Wednesday, October 06, 2004

Busy Brain Sloth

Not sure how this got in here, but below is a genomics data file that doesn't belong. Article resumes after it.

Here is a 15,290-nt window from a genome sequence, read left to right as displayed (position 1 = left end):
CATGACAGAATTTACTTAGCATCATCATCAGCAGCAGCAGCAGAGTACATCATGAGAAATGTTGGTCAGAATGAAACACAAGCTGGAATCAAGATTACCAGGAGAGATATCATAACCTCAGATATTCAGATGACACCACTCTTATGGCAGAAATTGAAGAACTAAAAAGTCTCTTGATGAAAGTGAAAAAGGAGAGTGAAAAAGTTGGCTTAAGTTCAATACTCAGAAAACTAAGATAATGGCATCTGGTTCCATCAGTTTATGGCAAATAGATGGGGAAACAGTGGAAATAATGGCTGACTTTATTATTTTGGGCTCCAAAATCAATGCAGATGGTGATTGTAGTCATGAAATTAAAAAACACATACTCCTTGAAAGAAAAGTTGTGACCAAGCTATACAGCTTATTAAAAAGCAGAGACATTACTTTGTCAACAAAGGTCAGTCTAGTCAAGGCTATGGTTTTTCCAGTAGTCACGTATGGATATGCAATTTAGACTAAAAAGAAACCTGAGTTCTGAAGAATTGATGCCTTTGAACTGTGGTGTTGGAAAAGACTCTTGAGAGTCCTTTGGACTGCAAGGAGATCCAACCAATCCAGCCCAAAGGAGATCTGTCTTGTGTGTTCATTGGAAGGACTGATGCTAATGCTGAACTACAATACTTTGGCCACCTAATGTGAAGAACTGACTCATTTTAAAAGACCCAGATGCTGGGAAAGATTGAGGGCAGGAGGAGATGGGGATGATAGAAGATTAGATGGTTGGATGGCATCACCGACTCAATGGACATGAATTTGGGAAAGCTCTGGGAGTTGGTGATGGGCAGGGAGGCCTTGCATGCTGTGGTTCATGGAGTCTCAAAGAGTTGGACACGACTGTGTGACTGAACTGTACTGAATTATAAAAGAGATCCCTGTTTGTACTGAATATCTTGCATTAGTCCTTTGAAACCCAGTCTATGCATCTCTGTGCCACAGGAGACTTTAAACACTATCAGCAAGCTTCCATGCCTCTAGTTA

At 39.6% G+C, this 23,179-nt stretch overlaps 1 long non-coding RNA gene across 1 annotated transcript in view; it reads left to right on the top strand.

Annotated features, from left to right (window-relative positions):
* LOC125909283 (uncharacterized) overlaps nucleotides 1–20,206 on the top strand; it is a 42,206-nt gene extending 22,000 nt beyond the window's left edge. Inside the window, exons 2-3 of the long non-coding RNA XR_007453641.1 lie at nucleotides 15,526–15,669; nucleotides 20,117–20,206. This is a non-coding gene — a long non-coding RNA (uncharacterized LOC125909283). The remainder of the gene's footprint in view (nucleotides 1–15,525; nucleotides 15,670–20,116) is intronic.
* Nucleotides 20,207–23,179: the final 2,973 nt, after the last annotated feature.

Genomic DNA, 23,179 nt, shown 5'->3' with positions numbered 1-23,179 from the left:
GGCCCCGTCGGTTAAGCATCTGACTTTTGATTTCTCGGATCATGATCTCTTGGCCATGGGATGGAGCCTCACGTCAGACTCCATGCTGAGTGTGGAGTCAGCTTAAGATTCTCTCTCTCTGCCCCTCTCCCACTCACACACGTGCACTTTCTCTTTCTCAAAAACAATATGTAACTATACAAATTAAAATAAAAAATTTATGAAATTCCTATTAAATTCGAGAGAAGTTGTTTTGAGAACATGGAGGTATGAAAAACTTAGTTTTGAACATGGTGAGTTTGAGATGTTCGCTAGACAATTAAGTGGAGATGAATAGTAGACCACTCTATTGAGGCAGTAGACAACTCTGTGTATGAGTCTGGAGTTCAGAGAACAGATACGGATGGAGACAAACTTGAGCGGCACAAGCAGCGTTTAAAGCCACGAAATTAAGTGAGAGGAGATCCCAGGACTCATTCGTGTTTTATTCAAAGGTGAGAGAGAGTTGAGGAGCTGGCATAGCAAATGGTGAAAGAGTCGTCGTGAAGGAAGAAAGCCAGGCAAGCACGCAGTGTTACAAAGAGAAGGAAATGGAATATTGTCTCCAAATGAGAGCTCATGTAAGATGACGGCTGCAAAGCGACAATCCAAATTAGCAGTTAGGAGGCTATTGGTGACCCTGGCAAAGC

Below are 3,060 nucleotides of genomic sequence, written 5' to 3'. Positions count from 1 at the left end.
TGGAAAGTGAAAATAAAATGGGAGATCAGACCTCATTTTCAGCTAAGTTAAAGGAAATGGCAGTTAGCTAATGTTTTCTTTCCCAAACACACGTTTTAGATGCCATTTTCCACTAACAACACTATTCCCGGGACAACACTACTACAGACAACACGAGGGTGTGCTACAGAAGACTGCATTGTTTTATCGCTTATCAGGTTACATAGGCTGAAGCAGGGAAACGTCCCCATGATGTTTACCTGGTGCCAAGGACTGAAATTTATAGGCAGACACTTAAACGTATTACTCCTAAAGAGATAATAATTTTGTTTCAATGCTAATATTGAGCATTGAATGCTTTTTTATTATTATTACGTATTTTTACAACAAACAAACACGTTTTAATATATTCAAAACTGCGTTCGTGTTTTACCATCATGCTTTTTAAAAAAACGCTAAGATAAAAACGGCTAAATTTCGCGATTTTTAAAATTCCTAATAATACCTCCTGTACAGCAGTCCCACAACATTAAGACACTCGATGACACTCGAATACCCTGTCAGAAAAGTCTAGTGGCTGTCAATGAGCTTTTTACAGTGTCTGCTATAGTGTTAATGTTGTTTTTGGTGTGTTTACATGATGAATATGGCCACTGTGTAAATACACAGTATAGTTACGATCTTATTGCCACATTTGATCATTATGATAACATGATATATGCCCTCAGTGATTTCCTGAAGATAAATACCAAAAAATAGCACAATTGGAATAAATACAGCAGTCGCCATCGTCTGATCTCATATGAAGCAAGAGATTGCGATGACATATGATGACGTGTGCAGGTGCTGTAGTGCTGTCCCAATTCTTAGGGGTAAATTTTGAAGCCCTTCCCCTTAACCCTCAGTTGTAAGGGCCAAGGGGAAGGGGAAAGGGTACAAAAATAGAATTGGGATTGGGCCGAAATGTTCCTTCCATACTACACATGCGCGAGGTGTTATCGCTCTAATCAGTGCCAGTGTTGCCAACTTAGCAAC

Onions at the farmer's market. I am interrupting the travel journal because I wanted to tell you all about something I learned in class the other day about the psychology of small groups. Irving Janis, in studying group thinking, determined that there is a typical suspension of critical thinking seen in highly cohesive groups, especially when they are under stress. The seven properties of this behavior are as follows: 1. Illusion of invulnerability. 2. Sense of moral superiority. 3. Suppression of doubt or disagreement. 4. Pressure for unanimity (punishable by scapegoating, etc.) 5. Rationalization of dissenting information. 6. Insulation from outside input. 7. The "risky shift." Under extreme stress the group may often make a wild, radical, stupid decision and consider any disagreement with that group decision not only incorrect, but immoral and a betrayal. Does this remind you of anyone????? Before you freak out, I am not Republican-bashing here. (And even if I was, let's all try to remember that this is Slothville, not Politicallycorrectville.) That is not the point I am trying to make. I think that this information is fascinating because I recognize the behavior in others and, I hate to admit it, in myself. I have a sense that we have all experienced some if not all of these properties in our own lives at some point. I have to admit, though that some of the numbered properties made me think of certain groups immediately - before my mind could even censor anything. #1 .......ok, well, this one really does remind me of the Bush Administration. #2, of course, makes me think immediately of the protesters in front of Planned Parenthood. #3 brings the Catholic Church to mind, but also the Patriot Act. #4 ....well, this is everywhere. PETA, the Klan, 8th grade, the university I work at, you name it. #5 .....Creationists. All the students at Bob Jones University. #6 immediately made me think of Mormons. They are discouraged from reading anything other than the Book of Mormon. All outside information is deemed dangerous and corruptive. If they go to college they usually go to Brigham-Young. #7 suggests a possibility of what the War in Iraq may have been. A stupid, wild, radical decision made under the extreme stress following 9/11. I'm not saying that's what it was, just throwing it out there as a possibility. Or maybe what I mean is that as a group, a cohesive, freaked out group, a lot of people supported that war and a lot of those people were, unfortunately, able to make it a reality. Not necessarily Bush and his peeps but perhaps all the people (including Kerry) who voted to give Bush the power to wage his war. Just a thought.

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